To be honest, I don’t know the exact answer because it must involve with a lot of inside information and secret talks that I do not have access to, but I can make some guessimates based on the public information. There is a piece of news this morning on the Wall Street Journal saying that:

China Cinda Asset Management Co. has invited bankers to submit proposals for its initial public offering in Hong Kong, which could raise about US$2 billion, people familiar with the situation said Wednesday. The IPO is expected to come in the fourth quarter at the earliest, with many of the banks that handled the IPOs of China's big lenders vying to run the offering.

Cinda has planned for an IPO in Hong Kong for a long time, but if a company has 247 billion payable bonds that have been rolled over for 10 years, it is hard to imagine that investors won’t challenge the financial status of the company and make the public listing very difficult. Therefore, it is in Cinda’s interest to get rid of the 247 billion bonds as soon as possible and the MOF who owns Cinda decided to offer the help.

The commercial banks also want to get paid as soon as possible, because they do not want to hold hundreds of billions in bonds with an annual return of only 2.25% while the benchmark lending rate is 6% and even the yield 10-year government bond is above 3.5%. Everyone seems happy with the solution, and it tells us again that central government will bail out large financial institutions when they are in trouble.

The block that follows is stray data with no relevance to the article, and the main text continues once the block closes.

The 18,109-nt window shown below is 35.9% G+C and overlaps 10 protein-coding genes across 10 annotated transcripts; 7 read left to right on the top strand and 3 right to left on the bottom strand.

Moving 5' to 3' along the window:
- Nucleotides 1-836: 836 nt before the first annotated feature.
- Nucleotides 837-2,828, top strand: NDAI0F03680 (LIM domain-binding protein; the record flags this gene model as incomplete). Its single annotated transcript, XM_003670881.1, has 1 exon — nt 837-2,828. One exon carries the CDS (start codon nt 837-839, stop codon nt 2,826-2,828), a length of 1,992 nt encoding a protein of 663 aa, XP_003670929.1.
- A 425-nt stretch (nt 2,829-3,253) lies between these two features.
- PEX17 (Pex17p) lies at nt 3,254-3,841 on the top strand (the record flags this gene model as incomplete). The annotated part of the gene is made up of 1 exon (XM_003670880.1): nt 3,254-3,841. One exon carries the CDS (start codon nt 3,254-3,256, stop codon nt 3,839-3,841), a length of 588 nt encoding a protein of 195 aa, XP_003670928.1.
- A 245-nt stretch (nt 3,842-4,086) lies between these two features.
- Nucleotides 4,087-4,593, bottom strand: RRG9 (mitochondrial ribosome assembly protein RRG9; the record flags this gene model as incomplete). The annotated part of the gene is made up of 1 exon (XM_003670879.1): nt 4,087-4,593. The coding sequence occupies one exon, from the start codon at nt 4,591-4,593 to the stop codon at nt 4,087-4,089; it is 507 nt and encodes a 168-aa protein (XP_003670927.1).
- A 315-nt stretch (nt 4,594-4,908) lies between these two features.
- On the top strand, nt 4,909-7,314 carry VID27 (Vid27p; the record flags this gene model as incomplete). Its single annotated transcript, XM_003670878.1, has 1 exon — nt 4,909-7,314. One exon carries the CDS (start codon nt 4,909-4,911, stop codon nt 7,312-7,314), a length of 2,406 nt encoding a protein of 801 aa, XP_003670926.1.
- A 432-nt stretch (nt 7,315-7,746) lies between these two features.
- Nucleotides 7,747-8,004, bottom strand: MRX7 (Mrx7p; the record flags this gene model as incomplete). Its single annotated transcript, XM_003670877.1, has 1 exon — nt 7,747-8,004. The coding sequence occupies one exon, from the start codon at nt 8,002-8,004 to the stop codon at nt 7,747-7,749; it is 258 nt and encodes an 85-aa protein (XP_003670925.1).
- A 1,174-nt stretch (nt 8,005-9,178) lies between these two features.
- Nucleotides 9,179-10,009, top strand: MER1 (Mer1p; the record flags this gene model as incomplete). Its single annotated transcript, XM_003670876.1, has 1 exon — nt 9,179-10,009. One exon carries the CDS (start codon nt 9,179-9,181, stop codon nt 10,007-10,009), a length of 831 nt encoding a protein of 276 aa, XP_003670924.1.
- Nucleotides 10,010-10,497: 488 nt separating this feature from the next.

Given that the AMCs are the legacies of the last banking crisis in China, I would be curious to know if the solution can be used again in the next one. 


Central Banking Seminar
Chen Long



Hi Chen,

Good writeup!

Just a few points:

In all likelihood Huarong follows a similar model since it has been explicitly stated that Cinda is the pilot agency for a reform of all four. So it is reasonable safe to assume that the method used for Cinda is used for Huarong. Also besides the bonds, the PBOC debt is also said to have been voided/written off or in some fashion make to vanish.

What has to be remembered is that the AMC were not originally supposed to make money. They were not really financial institution but off balancesheet budgetary bailout vehicles. It is not clear that they even had official balancesheets before 2008. By buying debt from the banks at face value (including accrued interest) they were effectively recapitalizing the banks.

The really interesting question is what have the AMC have done with their bailout. If we look at Cindas balancesheet, it is striking that it went from a 80 billion yuan balancesheet in 2008 to a 300 billion one last year. So where did all this growth come from and what is this new business the AMCs are getting into?